A month or so ago, I popped into Hamlet’s Vintage – purveyor of the offensive $15 beat-up tee – on a mission: I needed tall, black, flat boots. Again.
In the past year alone, I have gone through not one, not two, but THREE PAIRS of tall flat black boots. When I say “gone through” I don’t mean I’ve lost them or damaged them: I’ve simply worn them out.
Maybe today’s footwear isn’t tough enough for the city’s mean streets; maybe I tend to stomp aggressively instead of tread lightly; maybe I have a slight Napoleon complex. Whatever. I was cast as the elephant in a childhood zoo-themed ballet production. I’m not morphing into some dainty graceful creature anytime soon.
It’s not like I haven’t tried to extend the lifespan of my last three pairs of tall black flat boots. All Dr. Cobbler does is prolong the inevitable: There is no chocolate coated miracle pill for bringing dead shoes back to life. At least, not after I’ve worn them.
When my last pair expired, I vowed to do things differently. THIS TIME, I would purchase boots constructed to withstand destruction; boots that looked at the subway grime and grey clotted snow and toxic puddles and scoffed ‘BRING IT ON.’
So I popped into Hamlet’s Vintage, discovered they were having a sale, zeroed in on a pair of tall flat black riding boots, paid their $110 sale price (not great, not awful) and thought it’d be smooth sailing from there. The boots have been kicking my ass ever since.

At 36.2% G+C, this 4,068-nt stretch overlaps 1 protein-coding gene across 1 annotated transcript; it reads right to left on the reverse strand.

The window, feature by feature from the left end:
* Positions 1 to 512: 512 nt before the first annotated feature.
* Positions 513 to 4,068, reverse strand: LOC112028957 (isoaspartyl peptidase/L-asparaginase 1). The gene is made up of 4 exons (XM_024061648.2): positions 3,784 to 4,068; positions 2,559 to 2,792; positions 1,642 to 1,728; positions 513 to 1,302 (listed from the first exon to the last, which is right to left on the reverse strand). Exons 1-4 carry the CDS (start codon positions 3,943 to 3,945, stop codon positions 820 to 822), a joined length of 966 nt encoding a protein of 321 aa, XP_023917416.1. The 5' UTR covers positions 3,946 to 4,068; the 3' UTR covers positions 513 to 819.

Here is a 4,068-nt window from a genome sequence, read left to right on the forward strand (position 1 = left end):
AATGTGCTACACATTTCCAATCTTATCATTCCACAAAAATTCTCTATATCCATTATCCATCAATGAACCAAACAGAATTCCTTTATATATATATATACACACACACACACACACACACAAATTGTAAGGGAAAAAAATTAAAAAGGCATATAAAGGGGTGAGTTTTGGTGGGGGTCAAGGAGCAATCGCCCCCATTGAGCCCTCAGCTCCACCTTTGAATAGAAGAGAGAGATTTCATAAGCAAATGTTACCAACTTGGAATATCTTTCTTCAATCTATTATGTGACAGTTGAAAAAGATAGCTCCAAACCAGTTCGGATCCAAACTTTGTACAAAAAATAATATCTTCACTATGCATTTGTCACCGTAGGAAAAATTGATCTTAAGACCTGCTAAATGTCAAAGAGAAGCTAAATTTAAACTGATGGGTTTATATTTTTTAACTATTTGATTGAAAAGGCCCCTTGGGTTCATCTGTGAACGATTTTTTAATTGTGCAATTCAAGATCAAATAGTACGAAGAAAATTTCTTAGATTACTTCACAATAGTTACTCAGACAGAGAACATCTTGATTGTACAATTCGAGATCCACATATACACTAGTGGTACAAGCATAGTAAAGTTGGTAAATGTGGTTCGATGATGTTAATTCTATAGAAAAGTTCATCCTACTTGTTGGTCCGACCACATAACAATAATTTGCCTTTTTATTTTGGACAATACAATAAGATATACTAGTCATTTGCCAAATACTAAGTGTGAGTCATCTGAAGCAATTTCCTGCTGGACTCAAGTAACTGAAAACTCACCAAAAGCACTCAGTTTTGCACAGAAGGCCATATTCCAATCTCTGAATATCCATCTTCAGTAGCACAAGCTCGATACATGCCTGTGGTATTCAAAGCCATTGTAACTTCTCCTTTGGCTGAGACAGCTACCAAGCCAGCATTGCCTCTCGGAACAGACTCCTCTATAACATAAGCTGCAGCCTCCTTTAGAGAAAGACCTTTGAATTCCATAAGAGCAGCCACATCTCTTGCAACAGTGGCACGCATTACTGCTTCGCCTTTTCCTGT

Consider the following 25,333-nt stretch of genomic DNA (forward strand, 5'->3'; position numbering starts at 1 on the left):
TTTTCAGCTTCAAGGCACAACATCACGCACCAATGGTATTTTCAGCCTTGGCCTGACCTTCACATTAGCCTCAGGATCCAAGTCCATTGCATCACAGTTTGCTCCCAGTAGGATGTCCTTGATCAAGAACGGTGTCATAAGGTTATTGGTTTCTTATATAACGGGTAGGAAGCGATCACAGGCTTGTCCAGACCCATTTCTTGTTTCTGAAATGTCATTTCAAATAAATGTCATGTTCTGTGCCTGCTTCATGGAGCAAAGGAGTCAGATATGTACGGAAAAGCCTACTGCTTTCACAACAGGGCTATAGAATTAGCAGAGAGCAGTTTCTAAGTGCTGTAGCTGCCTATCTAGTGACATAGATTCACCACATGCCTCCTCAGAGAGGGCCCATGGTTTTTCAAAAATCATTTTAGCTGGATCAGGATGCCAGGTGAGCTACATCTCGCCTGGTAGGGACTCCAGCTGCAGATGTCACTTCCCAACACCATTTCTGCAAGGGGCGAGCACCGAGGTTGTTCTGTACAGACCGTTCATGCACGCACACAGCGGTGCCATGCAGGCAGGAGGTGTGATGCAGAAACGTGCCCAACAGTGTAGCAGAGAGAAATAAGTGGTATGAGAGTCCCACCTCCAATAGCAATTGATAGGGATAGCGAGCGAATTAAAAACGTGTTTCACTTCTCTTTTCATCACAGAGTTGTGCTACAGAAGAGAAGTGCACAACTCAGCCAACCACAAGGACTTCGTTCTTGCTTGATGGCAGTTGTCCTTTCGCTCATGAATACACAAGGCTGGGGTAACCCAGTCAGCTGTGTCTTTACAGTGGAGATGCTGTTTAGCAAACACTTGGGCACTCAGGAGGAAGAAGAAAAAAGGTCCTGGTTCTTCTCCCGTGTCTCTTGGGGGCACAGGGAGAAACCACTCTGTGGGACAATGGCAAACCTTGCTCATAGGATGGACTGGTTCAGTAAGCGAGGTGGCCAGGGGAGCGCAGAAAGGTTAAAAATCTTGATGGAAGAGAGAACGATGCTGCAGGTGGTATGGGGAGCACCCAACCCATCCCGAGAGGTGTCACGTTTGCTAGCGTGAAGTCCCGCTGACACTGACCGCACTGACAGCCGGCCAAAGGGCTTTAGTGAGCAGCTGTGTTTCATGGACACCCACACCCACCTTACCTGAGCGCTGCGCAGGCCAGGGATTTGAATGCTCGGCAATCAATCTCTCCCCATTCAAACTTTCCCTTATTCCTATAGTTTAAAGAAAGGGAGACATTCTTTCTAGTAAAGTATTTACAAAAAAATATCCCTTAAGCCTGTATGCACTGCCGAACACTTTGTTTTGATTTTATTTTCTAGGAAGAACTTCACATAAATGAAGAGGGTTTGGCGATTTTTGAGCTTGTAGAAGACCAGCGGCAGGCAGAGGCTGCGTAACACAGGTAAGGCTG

The issue isn’t strength or durability – old school riding boots are built for post-apocalyptic conditions.
The problem is that they’re designed to “follow your body’s contours” i.e. suffocate the lower halves of your legs so you look as though you’re one with the horse or whatever.
Well WHAT IF THERE IS NO FUCKING HORSE?
Then you wear them out for an hour and realize your feet are numb and your ankles are blistered because leather of this thickness and stiffness doesn’t even exist anymore and your entire lower legs, from knee to big toe are screaming in shock and protest.
Then you go get Toughstrips Band-AIDs and they don’t work, so you try moleskin, except instead of putting it on your feet, you use it to line the interior of the boot for permanent padding. This makes wearing the riding boots bearable, and after three weeks of continuous battle, they finally start to soften and give.
Then, and ONLY THEN, can you be pleased with the purchase you made one month ago. This is where I find myself today.
I couldn’t resist sharing my fabulous good fortune with you.
Found these custom “Made in England” gems at my local shoe repair for $25.00!!!
They’d been sitting there for 3 weeks waiting patiently for their rightful new owner; yet unfortunately, every lady who tried to slip into them was immediately met with the sore disappointment of an unforgiving narrow leg. The couple who own the shoe repair aptly named them the “Cinderella” boot.
And so, in my fifty-first year the heady OOMF I received, when pray-tell they exclaimed, “you’re ‘Cinderella!’” led me straight to the decision to dress up as Betty Draper at the Mad Men Soiree I would attend on Saturday night.
And she lived, happily ever after.
Too cute. So cute in fact, that I’m almost not bitter at her snagging a pair identical to my $110.00 riding boots for $25.00. Almost.
Just kidding. She got me into riding boots to begin with; I got her into shopping cheap. That makes it a fair trade, methinks. Way to go, Mom. Thanks for sharing. :)